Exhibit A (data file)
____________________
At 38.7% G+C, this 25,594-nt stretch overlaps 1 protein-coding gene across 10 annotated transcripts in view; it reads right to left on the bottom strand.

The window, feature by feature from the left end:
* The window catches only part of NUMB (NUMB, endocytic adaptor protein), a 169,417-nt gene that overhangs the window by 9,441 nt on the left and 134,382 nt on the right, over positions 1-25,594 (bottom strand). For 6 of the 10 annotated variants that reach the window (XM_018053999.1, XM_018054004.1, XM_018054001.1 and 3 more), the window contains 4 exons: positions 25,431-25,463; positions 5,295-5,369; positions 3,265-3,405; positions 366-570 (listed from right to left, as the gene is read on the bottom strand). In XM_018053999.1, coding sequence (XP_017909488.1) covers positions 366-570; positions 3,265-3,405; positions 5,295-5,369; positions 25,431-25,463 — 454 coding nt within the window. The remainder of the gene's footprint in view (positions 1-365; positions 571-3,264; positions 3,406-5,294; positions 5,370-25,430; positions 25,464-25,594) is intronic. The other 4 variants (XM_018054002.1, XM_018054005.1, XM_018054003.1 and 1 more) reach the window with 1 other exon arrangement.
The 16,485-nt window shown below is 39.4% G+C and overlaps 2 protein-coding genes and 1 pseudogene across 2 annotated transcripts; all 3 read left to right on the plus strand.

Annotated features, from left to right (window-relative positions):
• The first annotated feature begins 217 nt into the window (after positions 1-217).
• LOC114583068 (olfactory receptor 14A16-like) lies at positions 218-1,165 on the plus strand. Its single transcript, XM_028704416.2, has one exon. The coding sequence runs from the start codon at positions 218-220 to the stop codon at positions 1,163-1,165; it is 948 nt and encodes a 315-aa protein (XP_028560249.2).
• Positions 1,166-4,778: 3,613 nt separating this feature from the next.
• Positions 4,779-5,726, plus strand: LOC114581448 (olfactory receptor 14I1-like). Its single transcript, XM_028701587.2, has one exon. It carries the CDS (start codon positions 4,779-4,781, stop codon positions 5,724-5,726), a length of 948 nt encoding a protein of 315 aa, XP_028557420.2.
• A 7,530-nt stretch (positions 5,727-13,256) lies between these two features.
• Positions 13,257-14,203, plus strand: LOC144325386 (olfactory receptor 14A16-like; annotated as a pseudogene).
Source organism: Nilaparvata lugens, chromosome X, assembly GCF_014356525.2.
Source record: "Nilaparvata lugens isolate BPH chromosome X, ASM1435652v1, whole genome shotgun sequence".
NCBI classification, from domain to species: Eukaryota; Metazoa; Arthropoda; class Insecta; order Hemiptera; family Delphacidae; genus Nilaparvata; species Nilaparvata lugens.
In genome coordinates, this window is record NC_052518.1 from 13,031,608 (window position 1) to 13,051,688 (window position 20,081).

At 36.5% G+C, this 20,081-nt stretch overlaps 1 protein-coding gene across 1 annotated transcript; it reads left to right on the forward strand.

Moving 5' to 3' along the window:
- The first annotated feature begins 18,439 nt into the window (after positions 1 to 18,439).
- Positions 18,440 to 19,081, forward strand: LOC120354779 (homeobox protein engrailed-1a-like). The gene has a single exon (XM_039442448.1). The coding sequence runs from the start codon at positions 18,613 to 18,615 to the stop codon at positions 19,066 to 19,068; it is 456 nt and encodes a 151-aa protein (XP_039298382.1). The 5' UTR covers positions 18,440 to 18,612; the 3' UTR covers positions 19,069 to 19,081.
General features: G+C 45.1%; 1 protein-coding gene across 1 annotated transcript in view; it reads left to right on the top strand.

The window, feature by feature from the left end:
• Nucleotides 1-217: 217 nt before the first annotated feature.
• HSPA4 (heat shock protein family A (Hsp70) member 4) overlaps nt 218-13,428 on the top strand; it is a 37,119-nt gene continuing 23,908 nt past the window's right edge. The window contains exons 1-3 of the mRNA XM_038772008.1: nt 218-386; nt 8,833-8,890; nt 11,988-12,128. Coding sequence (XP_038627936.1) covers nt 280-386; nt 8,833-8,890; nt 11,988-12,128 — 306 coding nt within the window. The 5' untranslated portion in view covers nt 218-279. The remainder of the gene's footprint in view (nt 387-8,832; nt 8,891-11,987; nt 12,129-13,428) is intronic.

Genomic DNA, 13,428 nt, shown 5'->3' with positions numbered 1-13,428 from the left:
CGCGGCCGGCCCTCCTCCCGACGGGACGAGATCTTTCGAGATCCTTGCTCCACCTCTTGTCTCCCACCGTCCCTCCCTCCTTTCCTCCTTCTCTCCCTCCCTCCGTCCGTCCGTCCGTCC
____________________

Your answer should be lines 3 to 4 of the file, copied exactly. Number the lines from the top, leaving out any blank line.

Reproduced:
* The window catches only part of NUMB (NUMB, endocytic adaptor protein), a 169,417-nt gene that overhangs the window by 9,441 nt on the left and 134,382 nt on the right, over positions 1-25,594 (bottom strand). For 6 of the 10 annotated variants that reach the window (XM_018053999.1, XM_018054004.1, XM_018054001.1 and 3 more), the window contains 4 exons: positions 25,431-25,463; positions 5,295-5,369; positions 3,265-3,405; positions 366-570 (listed from right to left, as the gene is read on the bottom strand). In XM_018053999.1, coding sequence (XP_017909488.1) covers positions 366-570; positions 3,265-3,405; positions 5,295-5,369; positions 25,431-25,463 — 454 coding nt within the window. The remainder of the gene's footprint in view (positions 1-365; positions 571-3,264; positions 3,406-5,294; positions 5,370-25,430; positions 25,464-25,594) is intronic. The other 4 variants (XM_018054002.1, XM_018054005.1, XM_018054003.1 and 1 more) reach the window with 1 other exon arrangement.
The 16,485-nt window shown below is 39.4% G+C and overlaps 2 protein-coding genes and 1 pseudogene across 2 annotated transcripts; all 3 read left to right on the plus strand.